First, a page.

From the Buddhist viewpoint, is addiction considered an overactive desire?
It is simply viewed as a powerful and unhealthy desire. Desire can be healthy and benefit us. Desire can also be filled with clinging, fear and grasping, and then it becomes a source of suffering so addiction is misdirected and unhealthy desire. Buddhist teachings and practices help us step back, see clearly and release the attachment of unhealthy desire to free the heart and mind.
How does the Buddhist teachings help do this?
There are many ways. Trainings in meditation help, particularly trainings in mindfulness and self-compassion. Many Buddhist communities are sympathetic to the inner work of addiction. One of the Buddhist teachers who is particularly good with this is Noah Levine. He just wrote a book called Refuge Recovery: A Buddhist Path to Recovering from Addiction.
There are many free guided-meditations in mindfulness and compassion training both written and online. Just reading and listening to them can soothe the heart and remind you that it’s possible not to have to go through the cycle of suffering again. The teachings themselves become a replacement for the anxiety and pain of addiction, and help regulate body and mind and bring you back to greater ease and well-being.
Can Buddhist teachings be effective in combination with other forms of therapy and/or medications?
Yes. They can. I’m an “all of the above” person when dealing with problems as powerful as addiction. It’s important to draw on many streams of support: 12-step; AA; your community; your religious background; and trainings in mindfulness and compassion, as well as medication.
What is your view of AA and 12-Step programs?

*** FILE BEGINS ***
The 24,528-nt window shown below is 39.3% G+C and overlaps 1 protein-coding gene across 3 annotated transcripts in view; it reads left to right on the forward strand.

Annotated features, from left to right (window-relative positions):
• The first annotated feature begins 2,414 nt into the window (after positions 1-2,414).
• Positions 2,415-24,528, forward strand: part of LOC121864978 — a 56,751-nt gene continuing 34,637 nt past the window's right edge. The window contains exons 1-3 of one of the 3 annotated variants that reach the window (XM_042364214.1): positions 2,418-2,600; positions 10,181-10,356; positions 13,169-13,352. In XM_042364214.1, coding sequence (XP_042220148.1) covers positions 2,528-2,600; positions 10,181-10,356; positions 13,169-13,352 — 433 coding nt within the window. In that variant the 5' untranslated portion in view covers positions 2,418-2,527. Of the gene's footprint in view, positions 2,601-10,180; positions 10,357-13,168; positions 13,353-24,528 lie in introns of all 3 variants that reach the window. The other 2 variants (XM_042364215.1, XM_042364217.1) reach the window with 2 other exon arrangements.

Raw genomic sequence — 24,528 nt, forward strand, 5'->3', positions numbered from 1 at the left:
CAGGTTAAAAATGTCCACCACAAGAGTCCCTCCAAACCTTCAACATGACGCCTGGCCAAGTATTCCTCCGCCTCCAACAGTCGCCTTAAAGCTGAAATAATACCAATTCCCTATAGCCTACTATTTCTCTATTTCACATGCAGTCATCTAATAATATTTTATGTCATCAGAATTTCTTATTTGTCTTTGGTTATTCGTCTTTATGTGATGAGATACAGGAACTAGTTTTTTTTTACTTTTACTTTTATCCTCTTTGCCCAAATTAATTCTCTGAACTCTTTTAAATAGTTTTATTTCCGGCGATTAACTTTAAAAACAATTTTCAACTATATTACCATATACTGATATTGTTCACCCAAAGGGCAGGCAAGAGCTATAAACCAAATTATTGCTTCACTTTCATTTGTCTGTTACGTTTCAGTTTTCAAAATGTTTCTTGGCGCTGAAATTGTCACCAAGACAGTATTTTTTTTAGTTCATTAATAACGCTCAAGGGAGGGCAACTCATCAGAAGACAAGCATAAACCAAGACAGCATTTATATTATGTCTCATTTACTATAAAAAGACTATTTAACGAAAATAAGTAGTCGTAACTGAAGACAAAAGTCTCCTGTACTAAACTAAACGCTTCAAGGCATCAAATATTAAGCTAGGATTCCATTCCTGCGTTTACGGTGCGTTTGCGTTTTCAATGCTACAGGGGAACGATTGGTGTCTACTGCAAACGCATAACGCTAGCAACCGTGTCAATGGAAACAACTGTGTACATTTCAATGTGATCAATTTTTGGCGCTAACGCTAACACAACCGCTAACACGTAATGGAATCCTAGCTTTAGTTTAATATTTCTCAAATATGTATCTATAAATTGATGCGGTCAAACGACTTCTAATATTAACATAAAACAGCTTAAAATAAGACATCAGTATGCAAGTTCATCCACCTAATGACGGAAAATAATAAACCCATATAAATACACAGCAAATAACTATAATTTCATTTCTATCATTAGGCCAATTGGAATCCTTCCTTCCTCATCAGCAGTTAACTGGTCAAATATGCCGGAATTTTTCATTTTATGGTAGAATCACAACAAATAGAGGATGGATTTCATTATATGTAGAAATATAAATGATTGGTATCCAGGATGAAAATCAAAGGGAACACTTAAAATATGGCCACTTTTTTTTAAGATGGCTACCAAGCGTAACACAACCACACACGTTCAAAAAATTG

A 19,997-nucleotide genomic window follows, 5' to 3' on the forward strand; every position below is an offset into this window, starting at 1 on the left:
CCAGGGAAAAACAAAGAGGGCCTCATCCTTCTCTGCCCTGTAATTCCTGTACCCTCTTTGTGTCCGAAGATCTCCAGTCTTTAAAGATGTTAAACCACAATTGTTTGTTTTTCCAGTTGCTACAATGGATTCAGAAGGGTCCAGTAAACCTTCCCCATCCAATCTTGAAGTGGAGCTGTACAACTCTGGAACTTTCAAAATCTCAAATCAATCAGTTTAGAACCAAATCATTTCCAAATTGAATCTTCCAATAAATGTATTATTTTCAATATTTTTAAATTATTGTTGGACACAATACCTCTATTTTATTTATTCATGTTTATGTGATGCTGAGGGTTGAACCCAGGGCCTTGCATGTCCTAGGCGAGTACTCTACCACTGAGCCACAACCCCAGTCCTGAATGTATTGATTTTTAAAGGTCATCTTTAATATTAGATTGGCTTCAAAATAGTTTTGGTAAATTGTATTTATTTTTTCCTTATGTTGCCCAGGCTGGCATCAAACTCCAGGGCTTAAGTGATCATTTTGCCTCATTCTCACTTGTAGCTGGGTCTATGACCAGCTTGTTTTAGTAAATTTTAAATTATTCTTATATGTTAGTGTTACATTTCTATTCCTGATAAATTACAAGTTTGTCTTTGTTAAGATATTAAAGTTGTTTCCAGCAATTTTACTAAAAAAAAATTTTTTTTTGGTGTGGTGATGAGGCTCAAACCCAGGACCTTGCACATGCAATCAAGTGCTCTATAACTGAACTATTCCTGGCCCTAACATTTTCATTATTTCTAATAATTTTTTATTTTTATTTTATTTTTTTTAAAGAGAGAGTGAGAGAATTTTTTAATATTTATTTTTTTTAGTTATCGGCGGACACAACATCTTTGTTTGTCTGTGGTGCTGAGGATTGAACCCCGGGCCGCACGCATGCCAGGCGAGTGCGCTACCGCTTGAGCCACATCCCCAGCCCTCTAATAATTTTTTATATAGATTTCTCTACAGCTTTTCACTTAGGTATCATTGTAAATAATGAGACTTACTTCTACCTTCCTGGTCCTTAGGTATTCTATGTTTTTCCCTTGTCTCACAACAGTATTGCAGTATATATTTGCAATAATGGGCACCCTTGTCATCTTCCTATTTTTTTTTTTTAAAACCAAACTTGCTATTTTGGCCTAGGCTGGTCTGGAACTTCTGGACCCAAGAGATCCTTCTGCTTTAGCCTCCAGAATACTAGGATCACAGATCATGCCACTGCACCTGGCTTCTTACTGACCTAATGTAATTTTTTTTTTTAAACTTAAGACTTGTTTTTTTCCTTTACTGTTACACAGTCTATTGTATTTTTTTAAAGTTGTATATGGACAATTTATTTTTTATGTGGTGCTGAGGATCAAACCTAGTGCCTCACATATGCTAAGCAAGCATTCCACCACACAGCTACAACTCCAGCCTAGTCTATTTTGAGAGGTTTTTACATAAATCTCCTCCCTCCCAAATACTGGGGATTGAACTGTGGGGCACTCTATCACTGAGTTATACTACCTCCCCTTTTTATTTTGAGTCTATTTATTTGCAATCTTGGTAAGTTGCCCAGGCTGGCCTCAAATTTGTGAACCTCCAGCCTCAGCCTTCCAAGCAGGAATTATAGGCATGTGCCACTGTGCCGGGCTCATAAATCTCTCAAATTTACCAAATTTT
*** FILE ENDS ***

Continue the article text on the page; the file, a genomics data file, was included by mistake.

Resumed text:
I have enormous respect for their brilliance and heartfelt honesty and for the fierce community of spirit that they create. My friend, Anne Lamott the novelist writes, “My mind is like a bad neighborhood. I try not to go there alone.” It’s so important to have a community, A sangha or program of like-minded people who are suffering in the same way and who are also seeking inner relief, freedom and well-being for themselves and others and who do this with integrity. The 12-step program does all of this well. Also, the 11th step really teaches that you actually have to learn these capacities and deepen them and then they can transform you.
Do you think spirituality is a necessity in the recovery process?
I would say it’s important for most people because our soul and spirit needs to be connected to something greater than our small sense of self, our limited identity. Whether that spirituality is religious or for some simply feeling the sacredness of life there is a need to treasure yourself and others. The Dalai Lama says, “My religion is kindness.” In whatever form it takes, spirituality moves us from a materialistic or depressed or self-critical perspective to a sense that life itself is sacred.